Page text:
In Tuesday’s order, five conservative judges sided with Republican officials in 19 states, including Texas and Arizona, who were seeking to uphold Title 42, which has been used to deport more than 2 million migrants times since its implementation in March 2020.
But the court’s action was temporary and it will consider in February whether the states had the legal capacity to intervene in the dispute.
The court order was unsigned, but the court’s three liberal justices, along with conservative judge Neil M. Gorsuch, objected.
Gorsuch wrote that the court’s action was intended to avert a border crisis, but that was not the role of the judges.
“The current border crisis is not a COVID crisis,” Gorsuch wrote. “And courts shouldn’t be tasked with perpetuating administrative decrees designed for one emergency just because elected officials failed to respond to another emergency.” We are a court of law, not policy makers of last resort. »
Gorsuch’s statement was joined by Judge Ketanji Brown Jackson. Judges Sonia Sotomayor and Elena Kagan reportedly denied the states’ request but did not give reasons.
The Biden administration said ending the policy would restore existing federal laws designed to quickly punish and deport migrants who cross the border illegally and to protect those with legitimate asylum claims. This system is more efficient, officials said, especially for adults traveling without children, because Title 42 only pushes people across the border to try again.
Official border crossings remain essentially closed to asylum seekers while Title 42 remains in effect. This has helped fuel an influx of thousands of migrants crossing the border outside of legal entry points, hoping to surrender to border police and apply for an asylum procedure that would allow them to stay – at less temporarily – in the United States.
Texas National Guard blocks migrant flow across border in El Paso
In November, a DC trial court judge overturned Title 42, siding with immigrant advocates who had sued the government under the Trump administration, saying the policy puts migrants at risk and that it there was no evidence that it was protecting public health. U.S. District Judge Emmet G. Sullivan said the Centers for Disease Control and Prevention order – touted as a way to stem the spread of the coronavirus – was “arbitrary and capricious” under federal law.
“It is undisputed that the impact on migrants was indeed disastrous,” Sullivan wrote.
The Biden administration has agreed the policy must end even as it struggles to cope with the influx of migrants. U.S. Solicitor General Elizabeth B. Prelogar told judges the federal government recognizes that lifting Title 42 “would likely lead to disruption and a temporary increase in illegal border crossings.” But she wrote that the solution to this immigration problem “cannot be to extend indefinitely a public health measure that everyone now agrees has outlived its public health rationale.”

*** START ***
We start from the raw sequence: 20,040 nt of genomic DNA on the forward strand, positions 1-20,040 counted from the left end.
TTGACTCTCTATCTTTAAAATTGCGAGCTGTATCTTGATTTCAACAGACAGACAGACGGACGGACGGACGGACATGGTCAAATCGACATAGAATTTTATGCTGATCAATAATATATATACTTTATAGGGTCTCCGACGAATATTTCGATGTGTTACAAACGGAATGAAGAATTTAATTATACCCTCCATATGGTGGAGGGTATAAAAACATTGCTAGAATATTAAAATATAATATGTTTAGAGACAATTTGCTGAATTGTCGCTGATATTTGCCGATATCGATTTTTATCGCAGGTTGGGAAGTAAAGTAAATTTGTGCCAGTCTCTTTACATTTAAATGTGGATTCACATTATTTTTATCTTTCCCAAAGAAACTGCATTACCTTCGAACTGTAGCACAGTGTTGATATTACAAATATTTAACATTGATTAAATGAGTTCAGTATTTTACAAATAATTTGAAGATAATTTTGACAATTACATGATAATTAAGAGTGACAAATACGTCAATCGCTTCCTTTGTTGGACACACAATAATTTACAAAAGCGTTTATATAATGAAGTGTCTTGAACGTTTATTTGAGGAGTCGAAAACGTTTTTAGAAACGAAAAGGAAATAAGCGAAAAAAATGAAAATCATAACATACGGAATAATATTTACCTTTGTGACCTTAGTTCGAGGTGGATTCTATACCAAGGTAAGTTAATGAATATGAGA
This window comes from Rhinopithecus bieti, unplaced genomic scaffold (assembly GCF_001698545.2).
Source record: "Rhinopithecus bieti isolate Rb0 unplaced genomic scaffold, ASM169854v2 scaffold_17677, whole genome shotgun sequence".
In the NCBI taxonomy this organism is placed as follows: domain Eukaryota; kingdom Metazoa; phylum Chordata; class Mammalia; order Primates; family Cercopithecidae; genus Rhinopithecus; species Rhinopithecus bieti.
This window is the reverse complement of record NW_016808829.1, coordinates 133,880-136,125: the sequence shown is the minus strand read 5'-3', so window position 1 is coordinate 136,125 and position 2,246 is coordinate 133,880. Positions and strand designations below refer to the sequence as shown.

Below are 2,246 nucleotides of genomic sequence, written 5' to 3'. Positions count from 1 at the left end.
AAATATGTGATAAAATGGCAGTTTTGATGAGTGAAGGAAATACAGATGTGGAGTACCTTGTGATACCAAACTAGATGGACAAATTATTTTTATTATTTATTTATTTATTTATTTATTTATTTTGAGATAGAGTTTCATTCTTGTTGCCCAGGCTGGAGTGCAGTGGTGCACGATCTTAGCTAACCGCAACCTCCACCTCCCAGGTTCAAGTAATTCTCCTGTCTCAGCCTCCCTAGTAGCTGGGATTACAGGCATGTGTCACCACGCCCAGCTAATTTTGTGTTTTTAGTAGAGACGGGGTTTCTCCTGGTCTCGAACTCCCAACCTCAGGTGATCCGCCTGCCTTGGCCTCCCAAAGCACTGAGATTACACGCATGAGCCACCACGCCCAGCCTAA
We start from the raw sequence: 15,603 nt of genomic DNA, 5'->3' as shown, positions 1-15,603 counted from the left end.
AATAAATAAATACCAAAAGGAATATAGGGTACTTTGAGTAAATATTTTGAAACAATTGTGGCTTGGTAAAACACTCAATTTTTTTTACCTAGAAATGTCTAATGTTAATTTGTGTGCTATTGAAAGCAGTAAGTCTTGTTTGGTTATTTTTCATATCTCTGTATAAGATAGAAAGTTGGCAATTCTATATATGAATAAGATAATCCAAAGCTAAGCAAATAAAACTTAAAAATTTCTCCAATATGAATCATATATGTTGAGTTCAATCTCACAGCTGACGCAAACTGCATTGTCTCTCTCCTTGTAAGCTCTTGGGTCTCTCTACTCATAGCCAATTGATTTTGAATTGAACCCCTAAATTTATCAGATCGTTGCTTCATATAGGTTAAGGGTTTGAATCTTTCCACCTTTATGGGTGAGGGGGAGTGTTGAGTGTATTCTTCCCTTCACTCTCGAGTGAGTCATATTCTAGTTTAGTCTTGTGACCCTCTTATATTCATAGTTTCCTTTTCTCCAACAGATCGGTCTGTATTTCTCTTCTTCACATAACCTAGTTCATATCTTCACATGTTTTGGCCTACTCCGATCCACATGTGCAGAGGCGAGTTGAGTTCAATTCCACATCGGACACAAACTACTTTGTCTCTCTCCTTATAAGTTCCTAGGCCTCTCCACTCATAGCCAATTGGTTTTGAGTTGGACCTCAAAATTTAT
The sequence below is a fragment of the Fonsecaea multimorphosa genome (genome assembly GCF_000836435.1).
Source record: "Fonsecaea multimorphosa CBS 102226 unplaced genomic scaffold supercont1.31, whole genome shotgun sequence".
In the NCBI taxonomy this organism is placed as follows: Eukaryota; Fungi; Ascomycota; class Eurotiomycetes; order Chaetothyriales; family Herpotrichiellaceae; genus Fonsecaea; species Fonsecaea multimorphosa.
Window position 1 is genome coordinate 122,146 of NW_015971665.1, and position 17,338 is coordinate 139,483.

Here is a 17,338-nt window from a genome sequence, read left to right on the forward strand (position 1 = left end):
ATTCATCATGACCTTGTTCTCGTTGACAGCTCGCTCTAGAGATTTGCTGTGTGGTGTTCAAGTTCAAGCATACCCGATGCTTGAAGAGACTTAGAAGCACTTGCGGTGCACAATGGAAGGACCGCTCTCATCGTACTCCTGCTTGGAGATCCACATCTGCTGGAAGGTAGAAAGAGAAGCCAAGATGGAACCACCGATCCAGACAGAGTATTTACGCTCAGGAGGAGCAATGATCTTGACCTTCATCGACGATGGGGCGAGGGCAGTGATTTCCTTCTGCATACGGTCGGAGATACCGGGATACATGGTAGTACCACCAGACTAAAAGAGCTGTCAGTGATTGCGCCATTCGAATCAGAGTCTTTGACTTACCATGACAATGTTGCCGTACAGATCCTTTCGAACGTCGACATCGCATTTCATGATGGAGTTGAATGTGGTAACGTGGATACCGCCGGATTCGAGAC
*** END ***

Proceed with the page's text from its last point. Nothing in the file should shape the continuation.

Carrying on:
The government, she wrote in a court filing, is prepared to increase resources and “implement new policies in response to the temporary disruptions that may occur as Title 42 orders end.”
Republican state officials have asked the Supreme Court to intervene in the case and block the Biden administration’s plans to end the policy. Officials said a sharp increase in the number of migrants crossing the border would impose additional costs on their states for law enforcement and the provision of services such as health care.
“No one reasonably disputes that failure to grant a reprieve will cause a crisis of unprecedented magnitude at the border,” the filing said. “The idea that States will not suffer substantial irreparable harm from the impending catastrophe of a Title 42 termination is therefore fanciful.”
What is Title 42? Explaining Trump-era border politics
In April, the Centers for Disease Control and Prevention determined that the Title 42 initiative was no longer necessary to protect public health. The Biden administration told the Supreme Court this week that state officials lacked a valid legal basis to challenge the change in immigration policy. If state officials are not satisfied with the immigration system created by Congress, the government has said, “their recourse is to ask Congress to change the law – not to ask this court to compel the government to continue to rely on an extraordinary and now outdated public health measure.”
With the fate of the policy unclear and with migrants continuing to stream across the border, Republican governors mobilized National Guard troops and attempted to create their own border barriers and obstacles. Texas Governor Greg Abbott deployed more than 500 troops along the Rio Grande in El Paso this week, where troops pinned down migrants with spools of accordion wire. Footage on social media showed border commuters skirting hazards to arrive on US soil and surrender to US Border Patrol officers, the first step in claiming asylum.
In Arizona, Governor Doug Ducey (right) has agreed to start removing thousands of empty containers his administration has piled up along the Mexican border in recent months. The Biden administration sued Ducey in federal court, arguing that installing the huge metal boxes inflicted damage on national forest lands and other property that does not belong to the state of Arizona.
Arizona Governor-elect Katie Hobbs, a Democrat, will succeed Ducey next month when her term expires. Hobbs criticized the installation of shipping containers as wasteful and inefficient.